[Note: Papa wrote this letter to my grandmother while she was vacationing at her cousin's farm in Connecticut. To see full-sized scans of the letter, click the thumbnail images on the right of this page.]
April 26, 1925
I received yesterday your second
letter, and another one was added to
my priceless possession of precious letters. Especially I desire to thank you for the flower, it was really wonderful of you.1
I went to see your folks last
night and it was just a great pleasure
to be with them. Mother made fine
pancakes, really the best I ever tasted.2
Everything here is fine, your family
is getting along nicely. Of course dearest
we all miss you here, but in a week
or so with God's help you will be with
us again, and so will complete happiness
and the sun will cast her rays again
in their full brilliance.
As a critic I note with
satisfaction your ability as a scribe
in pinning down your impressions.
Didn't I tell you that you are talented.
Are you progressing in your studies
in farming, milking, plowing, etc.
By the time you will be ready to return
home the proffessor on agriculture I mean
the farmer will have you graduated
with a diploma as a first class farmerette.3
I may come out this Friday for a
week end, don't you think it a good
Yesterday I mailed you some
magazine and tomorrow morning
goes a package which among other
things will include your black tafeta
dress about which you wrote to your mother.5
Tomorrow I will call at your
home again when Rose, Ben and Honey
will be present and write you about it.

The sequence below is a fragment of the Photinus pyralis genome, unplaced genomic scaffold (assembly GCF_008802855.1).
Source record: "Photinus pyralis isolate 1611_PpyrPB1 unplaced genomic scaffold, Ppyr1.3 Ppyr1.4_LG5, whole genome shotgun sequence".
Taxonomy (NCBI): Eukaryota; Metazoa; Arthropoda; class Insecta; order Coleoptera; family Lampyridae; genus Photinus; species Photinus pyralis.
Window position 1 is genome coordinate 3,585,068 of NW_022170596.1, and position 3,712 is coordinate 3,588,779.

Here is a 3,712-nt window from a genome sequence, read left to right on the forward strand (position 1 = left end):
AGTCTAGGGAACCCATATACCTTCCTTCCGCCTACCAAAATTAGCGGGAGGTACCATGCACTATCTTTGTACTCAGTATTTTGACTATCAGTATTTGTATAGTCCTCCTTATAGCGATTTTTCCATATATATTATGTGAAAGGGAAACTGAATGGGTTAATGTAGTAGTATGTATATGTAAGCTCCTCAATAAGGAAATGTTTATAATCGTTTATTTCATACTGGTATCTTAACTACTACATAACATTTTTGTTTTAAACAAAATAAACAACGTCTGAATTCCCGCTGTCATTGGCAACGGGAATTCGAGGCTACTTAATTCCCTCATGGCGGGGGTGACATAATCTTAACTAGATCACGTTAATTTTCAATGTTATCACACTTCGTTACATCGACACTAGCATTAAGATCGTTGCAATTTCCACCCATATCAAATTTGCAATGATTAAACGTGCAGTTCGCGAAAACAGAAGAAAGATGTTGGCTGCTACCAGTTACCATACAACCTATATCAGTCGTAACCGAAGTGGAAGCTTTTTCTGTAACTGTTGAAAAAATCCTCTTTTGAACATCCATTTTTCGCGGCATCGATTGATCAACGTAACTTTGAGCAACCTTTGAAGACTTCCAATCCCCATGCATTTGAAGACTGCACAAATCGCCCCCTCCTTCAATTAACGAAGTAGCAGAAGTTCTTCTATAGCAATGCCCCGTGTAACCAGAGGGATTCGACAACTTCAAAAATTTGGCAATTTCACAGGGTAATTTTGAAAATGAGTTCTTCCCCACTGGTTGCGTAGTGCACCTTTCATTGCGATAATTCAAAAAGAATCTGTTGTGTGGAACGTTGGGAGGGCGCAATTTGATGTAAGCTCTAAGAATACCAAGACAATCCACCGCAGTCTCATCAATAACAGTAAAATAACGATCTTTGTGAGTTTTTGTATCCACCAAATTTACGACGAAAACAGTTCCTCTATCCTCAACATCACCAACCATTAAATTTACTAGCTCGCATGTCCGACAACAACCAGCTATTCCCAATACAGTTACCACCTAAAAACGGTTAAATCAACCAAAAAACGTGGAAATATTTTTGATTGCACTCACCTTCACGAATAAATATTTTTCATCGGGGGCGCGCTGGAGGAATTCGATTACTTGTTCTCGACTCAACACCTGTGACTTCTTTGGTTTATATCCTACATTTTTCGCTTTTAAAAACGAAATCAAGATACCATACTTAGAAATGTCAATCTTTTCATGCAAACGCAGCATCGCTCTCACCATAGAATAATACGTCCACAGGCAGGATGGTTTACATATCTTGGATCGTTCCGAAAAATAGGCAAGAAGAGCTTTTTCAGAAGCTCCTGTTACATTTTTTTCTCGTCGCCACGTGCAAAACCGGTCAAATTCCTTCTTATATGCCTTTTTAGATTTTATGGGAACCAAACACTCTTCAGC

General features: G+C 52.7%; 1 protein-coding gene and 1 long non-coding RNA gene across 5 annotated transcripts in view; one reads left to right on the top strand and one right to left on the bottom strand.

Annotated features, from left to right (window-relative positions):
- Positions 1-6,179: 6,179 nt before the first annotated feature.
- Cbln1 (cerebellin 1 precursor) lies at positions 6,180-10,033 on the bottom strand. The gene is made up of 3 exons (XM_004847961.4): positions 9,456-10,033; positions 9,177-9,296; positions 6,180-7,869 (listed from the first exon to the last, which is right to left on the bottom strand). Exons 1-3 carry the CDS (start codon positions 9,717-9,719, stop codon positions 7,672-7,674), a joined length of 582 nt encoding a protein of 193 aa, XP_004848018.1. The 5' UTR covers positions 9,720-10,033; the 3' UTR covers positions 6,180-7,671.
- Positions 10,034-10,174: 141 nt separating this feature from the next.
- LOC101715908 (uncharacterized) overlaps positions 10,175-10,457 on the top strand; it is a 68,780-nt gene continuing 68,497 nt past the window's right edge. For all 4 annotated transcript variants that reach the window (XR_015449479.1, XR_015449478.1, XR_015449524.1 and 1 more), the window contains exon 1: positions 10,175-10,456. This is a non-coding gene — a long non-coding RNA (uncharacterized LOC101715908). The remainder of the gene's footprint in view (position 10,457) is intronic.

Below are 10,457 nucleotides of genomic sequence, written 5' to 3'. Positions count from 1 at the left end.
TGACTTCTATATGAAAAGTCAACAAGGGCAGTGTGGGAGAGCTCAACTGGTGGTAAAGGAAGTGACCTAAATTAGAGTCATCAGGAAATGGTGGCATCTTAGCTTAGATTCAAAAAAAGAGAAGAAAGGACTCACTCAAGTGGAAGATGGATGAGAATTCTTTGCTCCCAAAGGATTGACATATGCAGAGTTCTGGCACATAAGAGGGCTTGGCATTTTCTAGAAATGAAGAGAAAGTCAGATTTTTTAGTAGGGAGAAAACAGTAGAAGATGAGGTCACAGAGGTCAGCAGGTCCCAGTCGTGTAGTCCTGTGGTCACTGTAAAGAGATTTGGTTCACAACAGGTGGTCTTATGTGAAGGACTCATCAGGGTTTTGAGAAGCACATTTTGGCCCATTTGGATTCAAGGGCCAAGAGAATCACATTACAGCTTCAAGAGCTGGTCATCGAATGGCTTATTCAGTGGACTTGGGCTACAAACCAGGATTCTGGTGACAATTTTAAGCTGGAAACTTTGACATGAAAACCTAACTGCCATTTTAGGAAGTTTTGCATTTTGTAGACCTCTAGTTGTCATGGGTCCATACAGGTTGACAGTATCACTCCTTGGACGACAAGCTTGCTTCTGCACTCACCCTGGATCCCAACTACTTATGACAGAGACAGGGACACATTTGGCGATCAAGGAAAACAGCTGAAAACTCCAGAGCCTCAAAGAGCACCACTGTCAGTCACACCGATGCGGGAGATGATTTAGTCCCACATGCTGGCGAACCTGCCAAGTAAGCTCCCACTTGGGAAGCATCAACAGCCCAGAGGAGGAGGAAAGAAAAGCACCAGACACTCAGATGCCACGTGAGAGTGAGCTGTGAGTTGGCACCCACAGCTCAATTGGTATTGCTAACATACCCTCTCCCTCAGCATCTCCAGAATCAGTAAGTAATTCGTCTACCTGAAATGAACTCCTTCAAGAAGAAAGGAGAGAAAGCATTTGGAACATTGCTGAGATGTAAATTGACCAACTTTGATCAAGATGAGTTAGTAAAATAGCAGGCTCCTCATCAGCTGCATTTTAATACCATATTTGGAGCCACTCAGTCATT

In meantime take good care
of yourself and don't overstrain
in whatever you are doing.
With kindest regards to every body
that is kind to you.
I am as ever
Love and kisses
from you parents
Sally and Bob
1 - As I mentioned in my comments on Papa's previous letter, I had always thought my grandmother didn't return Papa's affections when they first started courting. This obviously wasn't the case if she wrote to him twice in three days and enclosed a flower in her second letter.
What kind of spring flower did my grandmother pick and send to Papa? A cluster of wild asters from the field near her cousin's farmhouse? A tulip from the garden? A blossom from a dogwood tree? What condition was it in when it arrived? I'm sure Papa must have been thrilled by the gesture, anxious as he was for any sign of my grandmother's affection. Did he toy with it as he listened to his radio that night, prop it on his windowsill, or put it in a teacup on his little table? Perhaps he stared at it as he tried to fall asleep that night and dared to imagine, romantic that he was, an end to the years-long season of loneliness he'd known in New York.
2 - I was initially puzzled to see the word "pancakes" in Papa's description of the dinner he had at my great-grandmother's house. It wasn't a Jewish holiday like Passover or Hannukah, so I didn't think she would have made Matzoh meal pancakes or potato latkes, and my grandmother's family wasn't of German descent so she wouldn't have made any kind of rich egg or dense apple pancakes. My initial guess was that she made some sort of blintz, possibly filled with cottage cheese or potatoes as a main course or filled with fruit for dessert.
My mother cleared things up, though:
Very interesting that they already invited him for Shabbos dinner.